South Seattle College’s Georgetown Campus is known as the area’s premier workforce education and training center. The Georgetown Campus Apprenticeship & Education Center trains more than 3,000 apprentices and journey-level workers annually in 50 different trades.
The South Seattle College Apprenticeship and Education Center is offering an opportunity to gain certification as a trainer. The ‘Train the Trainer’ program involves a full day of training. You can read the full notice about this opportunity, excerpted below, here.
Please note that the date of the upcoming training program was not available at the time of writing. Contact details are included, below, should you wish more information.
Mentorship Matters – Communication
The Train the Trainer program uses the Mentorship Matters curriculum, which has two parts: Communication, and Mentoring. Both are designed to provide tools to aid communication and mentoring skills between apprentices and mentors.
The communication workshop covers six steps that will help apprentices become successful in their apprenticeship:
Effective Communication: One way communication & Two-way communication
Active Listening: Body language, Three steps to listening, Verbal and nonverbal cues
Asking Questions: Closed questions, Open questions, Learning how to open closed questions
Receiving Feedback: How to deal with a situation when you are not receiving feedback, learn how to receive feedback and the key points to focus on
Proactive Learning: Seeing it, hearing it, trying it, figure out our strengths in learning and use them in our advantage, continuous learning
Setting Goals: Introduce best practice for setting goals, responsibility vs attitude, self-assessment (Responsibilities & Attitudes)
Mentorship Matters – Mentoring
The Mentoring workshop covers six steps that will aid an experienced journeyperson/supervisor to be more successful in mentoring their apprentices:
Identify the Skill: Identify skill and set proper expectations such as: Safety, Production, Quality
Link the Skill: Link the skill to the bigger picture including: Other Trades, Customers, Who, what, where, when, why
Demonstrate the Skill: Best methods to demonstrate the skill to an apprentice. Introduce seeing it, hearing it, trying it as we had introduced to apprentices (Ask mentors to keep these in mind while mentoring their apprentices)
Provide Practice: Different methods to create a safe, positive learning environment on the site
Give Feedback: Introducing supportive feedback, corrective feedback, and feedback sandwich, Best practices in giving feedback
Assess Progress: How to assess your apprentice, How to assess yourself
The cost to become certified is $525.00. The class is capped at 16 participants. More details about the curriculum:
Boeing showcased its commitment to the Auburn community and the entire Puget Sound region with the grand opening of its Workforce Readiness Center.
The Workforce Readiness Center is the first new building at the Auburn site in 25 years.
The center, which features state-of-the-art training and equipment, is dedicated to giving workers the skills they need to contribute to a 21st century workforce.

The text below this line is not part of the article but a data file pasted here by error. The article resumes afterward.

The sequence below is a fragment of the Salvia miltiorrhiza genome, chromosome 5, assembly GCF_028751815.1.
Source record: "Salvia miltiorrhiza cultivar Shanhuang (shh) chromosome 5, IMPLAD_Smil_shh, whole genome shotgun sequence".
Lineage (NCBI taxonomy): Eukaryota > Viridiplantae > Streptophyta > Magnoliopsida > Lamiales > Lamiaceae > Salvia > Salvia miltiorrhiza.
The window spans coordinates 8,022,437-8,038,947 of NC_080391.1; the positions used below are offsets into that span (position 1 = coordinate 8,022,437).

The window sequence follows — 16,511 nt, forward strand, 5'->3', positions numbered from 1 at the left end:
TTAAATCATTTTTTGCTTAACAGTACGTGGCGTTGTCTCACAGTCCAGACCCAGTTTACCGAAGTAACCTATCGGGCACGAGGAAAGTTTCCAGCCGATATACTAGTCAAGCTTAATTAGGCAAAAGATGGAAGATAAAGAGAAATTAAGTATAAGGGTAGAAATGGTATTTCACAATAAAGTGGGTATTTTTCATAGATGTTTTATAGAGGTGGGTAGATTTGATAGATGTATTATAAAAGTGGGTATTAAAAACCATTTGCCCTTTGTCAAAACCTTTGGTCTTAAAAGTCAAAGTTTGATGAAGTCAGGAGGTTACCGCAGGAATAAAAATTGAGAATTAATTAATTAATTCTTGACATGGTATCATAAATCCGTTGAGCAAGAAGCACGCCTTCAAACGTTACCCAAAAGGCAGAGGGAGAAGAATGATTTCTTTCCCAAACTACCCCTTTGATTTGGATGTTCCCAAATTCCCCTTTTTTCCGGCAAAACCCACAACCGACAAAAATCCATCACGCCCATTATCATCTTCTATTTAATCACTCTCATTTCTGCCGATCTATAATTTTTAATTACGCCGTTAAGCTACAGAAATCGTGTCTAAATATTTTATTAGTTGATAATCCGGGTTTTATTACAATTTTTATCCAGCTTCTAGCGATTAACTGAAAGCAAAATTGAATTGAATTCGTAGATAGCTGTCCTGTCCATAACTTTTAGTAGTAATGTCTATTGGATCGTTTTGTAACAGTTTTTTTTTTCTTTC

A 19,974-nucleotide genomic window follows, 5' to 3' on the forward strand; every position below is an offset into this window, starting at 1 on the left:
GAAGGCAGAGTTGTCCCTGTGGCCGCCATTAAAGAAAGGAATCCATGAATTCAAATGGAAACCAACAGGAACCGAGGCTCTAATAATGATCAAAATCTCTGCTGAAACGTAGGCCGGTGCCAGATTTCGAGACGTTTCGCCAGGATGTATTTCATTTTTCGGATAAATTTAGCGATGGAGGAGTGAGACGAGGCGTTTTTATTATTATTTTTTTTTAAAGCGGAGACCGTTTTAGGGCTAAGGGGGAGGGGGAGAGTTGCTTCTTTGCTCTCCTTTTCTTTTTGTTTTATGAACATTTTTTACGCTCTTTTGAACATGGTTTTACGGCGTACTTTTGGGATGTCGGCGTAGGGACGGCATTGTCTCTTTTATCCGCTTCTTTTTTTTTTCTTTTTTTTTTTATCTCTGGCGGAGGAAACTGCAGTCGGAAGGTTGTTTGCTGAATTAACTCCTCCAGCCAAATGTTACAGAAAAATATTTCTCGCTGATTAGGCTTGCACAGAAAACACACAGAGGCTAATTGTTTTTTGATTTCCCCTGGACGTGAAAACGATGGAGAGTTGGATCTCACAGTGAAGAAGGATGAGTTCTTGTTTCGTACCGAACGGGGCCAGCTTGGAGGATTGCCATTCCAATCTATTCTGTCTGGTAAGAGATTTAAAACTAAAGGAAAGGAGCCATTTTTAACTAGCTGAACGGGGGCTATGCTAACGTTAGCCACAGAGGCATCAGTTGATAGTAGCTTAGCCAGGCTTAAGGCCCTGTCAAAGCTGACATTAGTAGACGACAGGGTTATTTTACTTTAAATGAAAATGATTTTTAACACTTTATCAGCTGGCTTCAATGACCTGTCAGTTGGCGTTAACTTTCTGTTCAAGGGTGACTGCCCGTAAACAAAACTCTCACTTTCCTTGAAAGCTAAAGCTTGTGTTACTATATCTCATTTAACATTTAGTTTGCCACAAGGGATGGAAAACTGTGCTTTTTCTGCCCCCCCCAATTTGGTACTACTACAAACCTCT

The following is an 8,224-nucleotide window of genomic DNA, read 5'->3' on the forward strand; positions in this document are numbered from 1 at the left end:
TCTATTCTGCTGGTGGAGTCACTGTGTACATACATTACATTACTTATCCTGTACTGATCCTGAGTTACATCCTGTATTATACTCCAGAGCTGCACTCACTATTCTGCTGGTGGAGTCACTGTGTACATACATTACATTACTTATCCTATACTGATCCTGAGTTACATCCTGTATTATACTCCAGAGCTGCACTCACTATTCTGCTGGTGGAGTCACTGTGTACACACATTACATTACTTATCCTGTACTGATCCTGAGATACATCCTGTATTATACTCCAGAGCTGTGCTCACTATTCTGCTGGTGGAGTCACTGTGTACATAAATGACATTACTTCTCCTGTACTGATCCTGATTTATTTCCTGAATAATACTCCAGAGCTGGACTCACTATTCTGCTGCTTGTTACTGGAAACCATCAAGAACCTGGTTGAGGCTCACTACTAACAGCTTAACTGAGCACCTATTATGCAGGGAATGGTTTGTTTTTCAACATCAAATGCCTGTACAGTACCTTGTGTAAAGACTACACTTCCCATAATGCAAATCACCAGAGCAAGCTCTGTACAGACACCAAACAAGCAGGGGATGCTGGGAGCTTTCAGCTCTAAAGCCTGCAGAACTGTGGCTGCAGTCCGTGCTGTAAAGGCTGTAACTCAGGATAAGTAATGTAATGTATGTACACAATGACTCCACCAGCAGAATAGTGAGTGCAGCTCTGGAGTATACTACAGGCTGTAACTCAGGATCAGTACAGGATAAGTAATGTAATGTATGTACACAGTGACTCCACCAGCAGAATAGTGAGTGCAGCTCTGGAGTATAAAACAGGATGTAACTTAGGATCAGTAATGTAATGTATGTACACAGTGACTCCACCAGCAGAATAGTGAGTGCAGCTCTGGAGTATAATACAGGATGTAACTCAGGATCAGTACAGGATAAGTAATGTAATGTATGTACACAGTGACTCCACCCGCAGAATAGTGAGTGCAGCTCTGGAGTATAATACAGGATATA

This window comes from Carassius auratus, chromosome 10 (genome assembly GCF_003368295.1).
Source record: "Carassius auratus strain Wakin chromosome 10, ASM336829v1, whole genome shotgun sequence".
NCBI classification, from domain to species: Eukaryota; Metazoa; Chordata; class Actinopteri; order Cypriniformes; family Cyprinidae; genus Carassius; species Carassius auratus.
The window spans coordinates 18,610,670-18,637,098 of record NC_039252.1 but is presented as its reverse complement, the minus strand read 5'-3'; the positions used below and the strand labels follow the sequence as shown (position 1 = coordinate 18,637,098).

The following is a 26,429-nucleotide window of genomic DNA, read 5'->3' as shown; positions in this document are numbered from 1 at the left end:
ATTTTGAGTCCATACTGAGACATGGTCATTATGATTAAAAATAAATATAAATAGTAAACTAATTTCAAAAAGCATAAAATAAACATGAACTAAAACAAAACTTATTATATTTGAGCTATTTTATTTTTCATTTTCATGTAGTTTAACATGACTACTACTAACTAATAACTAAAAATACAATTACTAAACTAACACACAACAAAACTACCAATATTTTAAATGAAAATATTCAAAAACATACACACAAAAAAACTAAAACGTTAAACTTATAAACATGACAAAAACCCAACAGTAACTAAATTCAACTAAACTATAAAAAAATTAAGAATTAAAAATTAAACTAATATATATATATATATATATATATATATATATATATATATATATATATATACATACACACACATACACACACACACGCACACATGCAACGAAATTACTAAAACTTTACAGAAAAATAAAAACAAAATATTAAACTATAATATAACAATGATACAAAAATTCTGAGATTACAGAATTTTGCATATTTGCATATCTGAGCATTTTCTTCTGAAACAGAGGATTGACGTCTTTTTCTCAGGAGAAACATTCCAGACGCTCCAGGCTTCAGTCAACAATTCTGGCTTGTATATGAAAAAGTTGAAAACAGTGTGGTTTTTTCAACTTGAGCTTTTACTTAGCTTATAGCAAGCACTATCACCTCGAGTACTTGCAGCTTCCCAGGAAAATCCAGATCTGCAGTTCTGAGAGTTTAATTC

The 71,000 square foot Workforce Readiness Center houses:
Equipment services training for mechanics and technicians to receive new training and obtain necessary re-certifications.
A robotics lab, where employees can learn next-generation manufacturing.
Safety courses, which ensure Auburn remains the leader in workplace safety.
The first onsite IAM/Boeing Joint Program collaborative safety development curriculum with the International Association of Machinists.
Boeing is the largest private employer in Washington state, with nearly half of Boeing’s employees located in the state. This new center highlights Boeing’s commitment to employees in Washington and the region’s long-term economic success.
This event for students and work-ready women (and men!) will be a venue to teach, recruit workers, submit applications and in some cases land a high-paying job. There will more than 80 exhibitors including colleges, vocational schools, government agencies, businesses, trades representatives and organizations offering apprenticeships. Schools from all over the region attend. Middle & High School aged students are introduced to the high paying, spirit empowering positions in the skilled trades.
Exhibitors include apprenticeship programs, governmental agencies, colleges, vocational training and corporations. Among many others, past participants have included King County, Gary Merlino Construction Company, Inc., the Boeing Company, and the Seattle Fire Department. Training programs include apprenticeships with the Sprinkler Fitters, Carpenters, Laborers, Operating Engineers, Pipefitters, Electricians, Elevator Engineers and of course, the Ironworkers. The Port of Seattle will be an exhibitor as part of the Port’s effort to build a workforce to meet future needs in maritime industries.
Some of the exhibits are outdoors. Don’t miss Seattle City Light’s famous climbing pole next to the equally famous Seattle Center Fountain!
The Port of Seattle recently kicked off a campaign to hire 150 high school and college interns to work at Port of Seattle facilities and for private employers this summer. Because recruiting young people to maritime industries has been challenging, there is a lack of future workers in the pipeline to meet the future demand. These jobs offer competitive pay and benefits, but those who could benefit the most may not be aware these opportunities exist.
Examples of recent news media coverage about the need for maritime workers included stories by Q13 FOX, KNKX and KOMO NEWS.
The Port of Seattle urges businesses in Port-related industries to join in by hosting student workers over the next few months. The Port of Seattle’s Intern Sponsor Program places future leaders with small businesses connected to the port, the waterfront, and local manufacturers.